When the subject reaches retirement age (easily estimated through the database) suggestions can be made for further learning, perhaps for the graduate to pursue some long neglected passion such as Egyptology or Creative Writing. Further, if you are aware that the graduate has children (as you would in a well-maintained system) then they can instantly and in good time be made aware of study opportunities at your university.
This might seem like a lot of hard work, but the pay-off for marketing professionals is that they are protecting and preserving their own recruitment channels. They are ahead of the game, keeping competing universities at the back of the queue.
Opportunities flow from thoughtful and continuing engagement
These can benefit both the university and the individual. If you are aware that various individuals have a passion for, say, Ancient History, they could be invited to be part of a “community of interest” that has grown around that subject, which involves people of all ages and backgrounds taking part in an engrossing learning experience.
There is solid evidence that such “communities of interest” are today a primary channel for student recruitment because members are so enthused they wish to pursue more formal study.
Many alumni possess great knowledge in particular subject areas, gained not just from study but also from working in specific areas, for example, business administration or advanced digital technologies. They have that vital attribute – “practical wisdom” – and should be invited to share that with faculty advisory boards, on developing curricula, and serving to inspire students to reach their potential.
Again, everyone wins: alumni feel appreciated and valued; the university develops more attractive and valuable courses.
Many alumni have reached the apex of achievement in their chosen careers (for example, investment banking or medical science) and so the university should recognise this by inviting appropriately qualified individuals to serve in expert advisory roles on relevant university boards. Again, they benefit through their involvement; the university benefits from their expertise. The graduate may have long since left the university, but they are still engaged and contributing to the institution’s success.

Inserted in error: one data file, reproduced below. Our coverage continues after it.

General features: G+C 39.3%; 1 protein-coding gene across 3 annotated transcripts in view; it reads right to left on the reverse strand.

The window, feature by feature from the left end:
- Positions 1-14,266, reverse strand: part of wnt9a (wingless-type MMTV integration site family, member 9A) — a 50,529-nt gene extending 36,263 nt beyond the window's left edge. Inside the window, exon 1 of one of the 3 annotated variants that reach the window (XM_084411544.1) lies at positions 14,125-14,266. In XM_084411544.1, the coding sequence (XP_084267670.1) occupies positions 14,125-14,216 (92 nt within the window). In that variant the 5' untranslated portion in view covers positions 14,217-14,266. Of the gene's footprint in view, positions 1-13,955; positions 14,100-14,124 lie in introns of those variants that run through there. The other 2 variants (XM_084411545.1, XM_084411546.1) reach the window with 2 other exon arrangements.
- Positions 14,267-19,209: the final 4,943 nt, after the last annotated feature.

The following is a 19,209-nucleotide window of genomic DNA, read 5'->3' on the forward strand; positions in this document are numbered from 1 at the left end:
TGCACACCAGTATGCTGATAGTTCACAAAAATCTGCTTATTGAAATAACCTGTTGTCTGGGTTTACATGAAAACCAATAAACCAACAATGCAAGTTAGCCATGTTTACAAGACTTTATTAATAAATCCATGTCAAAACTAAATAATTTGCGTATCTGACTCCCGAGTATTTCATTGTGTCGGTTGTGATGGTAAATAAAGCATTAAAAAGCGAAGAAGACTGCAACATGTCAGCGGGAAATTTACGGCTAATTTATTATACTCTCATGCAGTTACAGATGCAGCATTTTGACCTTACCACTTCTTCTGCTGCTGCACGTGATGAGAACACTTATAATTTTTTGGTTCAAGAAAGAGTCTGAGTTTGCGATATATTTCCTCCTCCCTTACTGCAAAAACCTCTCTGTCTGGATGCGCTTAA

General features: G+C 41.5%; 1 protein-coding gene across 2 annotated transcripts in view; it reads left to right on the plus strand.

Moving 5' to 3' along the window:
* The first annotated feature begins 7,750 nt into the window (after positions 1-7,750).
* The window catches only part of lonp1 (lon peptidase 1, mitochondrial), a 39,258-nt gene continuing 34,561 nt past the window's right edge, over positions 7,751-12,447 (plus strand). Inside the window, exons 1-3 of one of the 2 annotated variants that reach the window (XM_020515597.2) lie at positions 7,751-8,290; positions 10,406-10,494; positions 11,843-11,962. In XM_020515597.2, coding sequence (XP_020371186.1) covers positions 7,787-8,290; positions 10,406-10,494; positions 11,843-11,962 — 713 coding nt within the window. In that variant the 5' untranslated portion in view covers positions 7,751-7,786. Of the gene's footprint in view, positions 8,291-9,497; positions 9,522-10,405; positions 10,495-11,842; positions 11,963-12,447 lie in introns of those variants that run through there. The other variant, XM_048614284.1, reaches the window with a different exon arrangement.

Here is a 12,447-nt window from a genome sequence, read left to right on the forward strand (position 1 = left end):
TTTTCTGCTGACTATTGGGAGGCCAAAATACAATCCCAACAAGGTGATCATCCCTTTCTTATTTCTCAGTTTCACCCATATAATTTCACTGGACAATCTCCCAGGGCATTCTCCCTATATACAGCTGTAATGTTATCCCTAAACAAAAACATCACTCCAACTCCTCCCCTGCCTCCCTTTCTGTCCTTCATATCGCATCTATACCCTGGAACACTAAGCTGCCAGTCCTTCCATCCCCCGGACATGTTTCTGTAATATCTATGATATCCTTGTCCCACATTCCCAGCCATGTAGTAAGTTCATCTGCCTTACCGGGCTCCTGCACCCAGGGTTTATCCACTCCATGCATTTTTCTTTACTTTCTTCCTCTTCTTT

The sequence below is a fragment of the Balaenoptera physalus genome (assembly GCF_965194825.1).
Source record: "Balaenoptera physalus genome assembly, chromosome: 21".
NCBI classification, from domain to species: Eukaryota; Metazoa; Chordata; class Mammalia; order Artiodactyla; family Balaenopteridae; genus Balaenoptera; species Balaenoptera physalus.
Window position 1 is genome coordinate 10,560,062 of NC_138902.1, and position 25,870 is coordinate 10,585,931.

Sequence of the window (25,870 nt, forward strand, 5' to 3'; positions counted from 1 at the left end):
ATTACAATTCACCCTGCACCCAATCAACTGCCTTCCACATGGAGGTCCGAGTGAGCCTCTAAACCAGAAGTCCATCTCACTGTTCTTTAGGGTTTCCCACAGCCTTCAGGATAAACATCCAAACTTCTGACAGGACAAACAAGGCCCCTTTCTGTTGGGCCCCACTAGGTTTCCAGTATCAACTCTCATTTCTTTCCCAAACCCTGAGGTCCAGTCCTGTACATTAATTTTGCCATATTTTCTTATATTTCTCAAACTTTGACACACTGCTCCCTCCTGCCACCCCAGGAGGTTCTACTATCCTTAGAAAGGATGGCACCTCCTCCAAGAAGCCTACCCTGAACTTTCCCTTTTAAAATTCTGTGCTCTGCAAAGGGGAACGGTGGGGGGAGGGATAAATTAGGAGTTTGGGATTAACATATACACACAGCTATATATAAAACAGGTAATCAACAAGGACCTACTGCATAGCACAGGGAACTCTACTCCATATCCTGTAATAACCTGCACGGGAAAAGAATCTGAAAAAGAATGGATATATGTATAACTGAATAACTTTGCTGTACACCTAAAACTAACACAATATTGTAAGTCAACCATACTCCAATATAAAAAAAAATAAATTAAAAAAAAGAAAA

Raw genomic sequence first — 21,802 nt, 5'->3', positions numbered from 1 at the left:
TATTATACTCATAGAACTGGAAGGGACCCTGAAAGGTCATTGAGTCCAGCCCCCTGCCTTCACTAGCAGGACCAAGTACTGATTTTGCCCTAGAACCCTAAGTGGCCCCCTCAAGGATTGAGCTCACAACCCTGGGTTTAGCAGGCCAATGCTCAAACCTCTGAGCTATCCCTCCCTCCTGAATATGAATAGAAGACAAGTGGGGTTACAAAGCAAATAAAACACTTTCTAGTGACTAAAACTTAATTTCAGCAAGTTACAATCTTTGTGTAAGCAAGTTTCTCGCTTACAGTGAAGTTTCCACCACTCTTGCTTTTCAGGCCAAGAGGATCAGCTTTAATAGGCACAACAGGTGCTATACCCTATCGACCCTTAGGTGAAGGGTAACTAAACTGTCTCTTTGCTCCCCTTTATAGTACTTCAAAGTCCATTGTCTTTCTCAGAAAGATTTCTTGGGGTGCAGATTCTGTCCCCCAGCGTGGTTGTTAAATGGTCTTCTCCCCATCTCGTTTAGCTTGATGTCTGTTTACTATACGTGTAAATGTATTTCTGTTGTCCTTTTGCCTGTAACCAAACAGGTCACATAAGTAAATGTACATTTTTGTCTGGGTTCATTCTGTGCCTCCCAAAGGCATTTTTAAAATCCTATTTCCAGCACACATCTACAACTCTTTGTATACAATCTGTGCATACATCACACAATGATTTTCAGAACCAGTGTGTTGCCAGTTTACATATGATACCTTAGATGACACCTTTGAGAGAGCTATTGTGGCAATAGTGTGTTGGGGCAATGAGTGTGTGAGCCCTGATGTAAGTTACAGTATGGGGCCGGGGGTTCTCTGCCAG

It is important that alumni engagement is not approached in an impersonal and unplanned manner. It must be systematic and measurable, with key indicators for success and failure. In this way, methods can be refined, engagement charted and results evaluated.
Such attention to detail is not about putting business models before people. It is about ensuring people are valued and wanted, that their efforts are not wasted, and that both they and the university – staff and students – benefit from their input.
Provide tangible advantages for committed alumni
For example, alumni in business and industry could be given priority access to high achieving students for internships and employment opportunities. Further, special scholarships could be awarded to deserving family members of alumni, who should always feel they have a fair advantage in their relationship with the university.
Feedback from alumni should also be given high value especially when directed towards areas in which they believe the university can improve its performance. Simply, if alumni feel they are part of dynamic and growing university they will be even more invested in its future success.
Universities can give back to their alumni by publically recognizing their achievements and successes, career or otherwise. This is turn creates a culture of success attractive to potential future students. Many colleges in the US have benefited enormously from this approach.
With such increased care and attention many alumni may even feel inclined to leave a significant bequest – the icing on the cake rather than the cake itself.
To give back to an institution that has given much to you is rarely a burden.
For more information or expert advice on developing your alumni relations contact HECG online or phone +61 403 302 710 or email firstname.lastname@example.org